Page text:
GOING FORWARD

“The most valuable asset of our organisation are its officers and staff,” the GPF said in a statement on Tuesday.

“Employee satisfaction stems from working for an organization that values employees’ talents, qualifications and expertise.”

“Officers need to feel valued and treated with respect.”

“They need to have their proper refreshment breaks and unbroken rest days to be fresh, ready and able to deal with the strenuous demands that come with the job.”

“Needless to say, a happy workforce will promote morale and will increase productivity.”

The results of this years’ survey were “slightly more positive” than those conducted in the two previous years, a spokesman for the GPF added.

The survey results have been shared with management and the Federation said it will again approach them with a view of working together and improving the working conditions and procedures within the organisation.

Over the past year, the role of the Commissioner of Police has been handed to Richard Ullger after the former Commissioner, Ian McGrail, retired last summer.

The GPF said it has welcomed working with Mr Ullger at the helm of the police force when addressing bullying in the workplace.

A spokesman for the GPF said surveys conducted in 2018 and 2019 placed a spotlight on “severe morale issues within the RGP” which was due to several factors, including concerns over the management or leadership style of senior managers.

“Reports of bullying echoed in both surveys were brushed aside, and the survey itself classified as raw data, as if the officers’ concerns were insignificant,” the spokesman added.

“Even though the survey data reflected many instances of bullying we never had an admission of this, let alone deal with the problem.”

“We are extremely pleased that senior management have allowed us to team up with Dignity at Work Now, with presentations to be delivered in the coming weeks, to all officers of all ranks inclusive of our Commissioner.”

The RGP and the GPF have been working together to devise a Bullying at Work Policy which is acceptable to both sides and revamping the existing grievance procedure.

Members from the GPF have recently been invited to attend training days and deliver presentations to officers.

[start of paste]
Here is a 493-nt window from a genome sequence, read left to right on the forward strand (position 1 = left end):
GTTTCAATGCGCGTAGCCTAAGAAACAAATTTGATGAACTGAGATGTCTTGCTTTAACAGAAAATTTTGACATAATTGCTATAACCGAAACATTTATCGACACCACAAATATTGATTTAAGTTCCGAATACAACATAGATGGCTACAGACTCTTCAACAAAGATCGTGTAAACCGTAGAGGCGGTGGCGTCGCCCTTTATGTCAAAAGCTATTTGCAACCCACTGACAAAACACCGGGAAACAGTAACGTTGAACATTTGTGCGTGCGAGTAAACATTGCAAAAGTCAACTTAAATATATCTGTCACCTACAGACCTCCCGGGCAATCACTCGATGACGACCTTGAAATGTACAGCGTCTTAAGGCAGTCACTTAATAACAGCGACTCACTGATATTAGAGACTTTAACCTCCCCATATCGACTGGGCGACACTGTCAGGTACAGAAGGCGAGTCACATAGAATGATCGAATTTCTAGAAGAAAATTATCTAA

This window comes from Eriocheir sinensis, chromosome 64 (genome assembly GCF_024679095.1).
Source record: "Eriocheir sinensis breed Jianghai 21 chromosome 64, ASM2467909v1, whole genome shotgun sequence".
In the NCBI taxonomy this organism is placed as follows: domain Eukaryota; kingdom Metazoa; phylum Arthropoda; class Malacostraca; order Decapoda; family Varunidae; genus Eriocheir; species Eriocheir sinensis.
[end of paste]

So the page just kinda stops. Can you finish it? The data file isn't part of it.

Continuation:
The GPF said that while none of these documents are perfect, it said that many of the recommendations put forward to senior management were implemented into these policies.

“It has taken a long time for the Gibraltar Police Federation to be accepted within the higher echelons of the RGP for what it represents, and to be treated fairly,” a spokesman for the GPF said.

“We only have to look back at the beginning of 2019 when six disciplinary notices were issued to the Chairman and the Secretary of the GPF.”

The GPF said it looks after the welfare and efficiency of its’ members and is looking forward to working with senior management within the RGP and is grateful that its suggestions are being taken onboard.

“Even before the survey results were published, we had an assurance from the Commissioner of Police that any issues highlighted in this years’ survey would be addressed immediately, a far cry from the response that we had received in relation to our previous surveys,” a GPF spokesman said.

“This survey is now the third survey that we have conducted in as many years. We feel that it is important to gauge how our members feel and consider this is a suitable platform for officers to express their feelings on issues relating to their employment.”

“We look forward to addressing all issues raised by our members with senior management.”

 

Commissioner vows to continue working with GPF

Richard Ullger, the Commissioner of the Royal Gibraltar Police, said he has worked with the Gibraltar Police Federation in recent months in order to “improve management and leadership processes” within the force.

While welcoming the results of the latest survey, a spokesman for the RGP said it remains “disappointed with many of the statistics contained within it.”

However, it notes that, in the GPF’s words, the results of this year’s survey are slightly more positive than in the two previous years.

During this time, a new Ethics Committee has been introduced and anti-bullying campaigners, Dignity at Work Now, have been invited to give presentations to the RGP officers.

The RGP has recently introduced a new Diversity, Equality and Inclusion Strategy as well as a Wellbeing Committee and Wellbeing Champions.

Mr Ullger said the new leadership training courses have been really well-received by everyone who attended and further sessions have been scheduled for March.

“I think all these new initiatives demonstrate the direction in which I wish the RGP to go,” Mr Ullger said.

“I look forward to the day on which all my officers look forward to coming to work and do a job where they derive real satisfaction and a sense of serving their community.”